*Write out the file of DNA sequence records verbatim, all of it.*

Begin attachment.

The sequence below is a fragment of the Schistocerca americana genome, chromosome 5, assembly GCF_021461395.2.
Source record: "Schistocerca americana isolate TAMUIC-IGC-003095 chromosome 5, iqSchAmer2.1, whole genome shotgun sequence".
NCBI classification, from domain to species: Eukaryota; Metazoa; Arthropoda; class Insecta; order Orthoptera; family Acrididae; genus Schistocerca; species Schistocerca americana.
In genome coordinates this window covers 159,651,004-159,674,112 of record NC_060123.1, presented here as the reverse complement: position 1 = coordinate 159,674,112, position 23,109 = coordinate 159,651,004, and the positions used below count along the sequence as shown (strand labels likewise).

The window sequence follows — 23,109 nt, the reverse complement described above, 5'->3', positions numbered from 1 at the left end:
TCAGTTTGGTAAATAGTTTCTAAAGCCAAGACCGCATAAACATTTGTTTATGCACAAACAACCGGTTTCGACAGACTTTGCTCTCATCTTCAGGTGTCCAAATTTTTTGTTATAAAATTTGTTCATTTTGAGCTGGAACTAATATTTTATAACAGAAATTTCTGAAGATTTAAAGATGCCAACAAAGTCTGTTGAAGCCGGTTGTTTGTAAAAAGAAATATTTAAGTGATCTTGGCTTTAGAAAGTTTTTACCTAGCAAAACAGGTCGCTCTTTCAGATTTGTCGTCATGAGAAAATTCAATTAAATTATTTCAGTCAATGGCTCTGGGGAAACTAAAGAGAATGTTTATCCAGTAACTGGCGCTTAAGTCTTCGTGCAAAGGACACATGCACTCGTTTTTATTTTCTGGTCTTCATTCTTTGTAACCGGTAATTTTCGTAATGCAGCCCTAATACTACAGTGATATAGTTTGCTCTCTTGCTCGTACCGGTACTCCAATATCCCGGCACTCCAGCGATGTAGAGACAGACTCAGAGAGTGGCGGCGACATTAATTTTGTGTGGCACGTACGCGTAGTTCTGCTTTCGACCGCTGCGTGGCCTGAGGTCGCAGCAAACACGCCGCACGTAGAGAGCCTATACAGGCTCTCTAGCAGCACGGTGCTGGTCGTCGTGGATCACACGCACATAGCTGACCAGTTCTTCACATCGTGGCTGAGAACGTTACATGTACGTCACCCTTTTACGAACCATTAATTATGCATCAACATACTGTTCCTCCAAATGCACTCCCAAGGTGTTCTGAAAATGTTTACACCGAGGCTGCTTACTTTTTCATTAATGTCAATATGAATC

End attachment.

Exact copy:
The sequence below is a fragment of the Schistocerca americana genome, chromosome 5, assembly GCF_021461395.2.
Source record: "Schistocerca americana isolate TAMUIC-IGC-003095 chromosome 5, iqSchAmer2.1, whole genome shotgun sequence".
NCBI classification, from domain to species: Eukaryota; Metazoa; Arthropoda; class Insecta; order Orthoptera; family Acrididae; genus Schistocerca; species Schistocerca americana.
In genome coordinates this window covers 159,651,004-159,674,112 of record NC_060123.1, presented here as the reverse complement: position 1 = coordinate 159,674,112, position 23,109 = coordinate 159,651,004, and the positions used below count along the sequence as shown (strand labels likewise).

The window sequence follows — 23,109 nt, the reverse complement described above, 5'->3', positions numbered from 1 at the left end:
TCAGTTTGGTAAATAGTTTCTAAAGCCAAGACCGCATAAACATTTGTTTATGCACAAACAACCGGTTTCGACAGACTTTGCTCTCATCTTCAGGTGTCCAAATTTTTTGTTATAAAATTTGTTCATTTTGAGCTGGAACTAATATTTTATAACAGAAATTTCTGAAGATTTAAAGATGCCAACAAAGTCTGTTGAAGCCGGTTGTTTGTAAAAAGAAATATTTAAGTGATCTTGGCTTTAGAAAGTTTTTACCTAGCAAAACAGGTCGCTCTTTCAGATTTGTCGTCATGAGAAAATTCAATTAAATTATTTCAGTCAATGGCTCTGGGGAAACTAAAGAGAATGTTTATCCAGTAACTGGCGCTTAAGTCTTCGTGCAAAGGACACATGCACTCGTTTTTATTTTCTGGTCTTCATTCTTTGTAACCGGTAATTTTCGTAATGCAGCCCTAATACTACAGTGATATAGTTTGCTCTCTTGCTCGTACCGGTACTCCAATATCCCGGCACTCCAGCGATGTAGAGACAGACTCAGAGAGTGGCGGCGACATTAATTTTGTGTGGCACGTACGCGTAGTTCTGCTTTCGACCGCTGCGTGGCCTGAGGTCGCAGCAAACACGCCGCACGTAGAGAGCCTATACAGGCTCTCTAGCAGCACGGTGCTGGTCGTCGTGGATCACACGCACATAGCTGACCAGTTCTTCACATCGTGGCTGAGAACGTTACATGTACGTCACCCTTTTACGAACCATTAATTATGCATCAACATACTGTTCCTCCAAATGCACTCCCAAGGTGTTCTGAAAATGTTTACACCGAGGCTGCTTACTTTTTCATTAATGTCAATATGAATC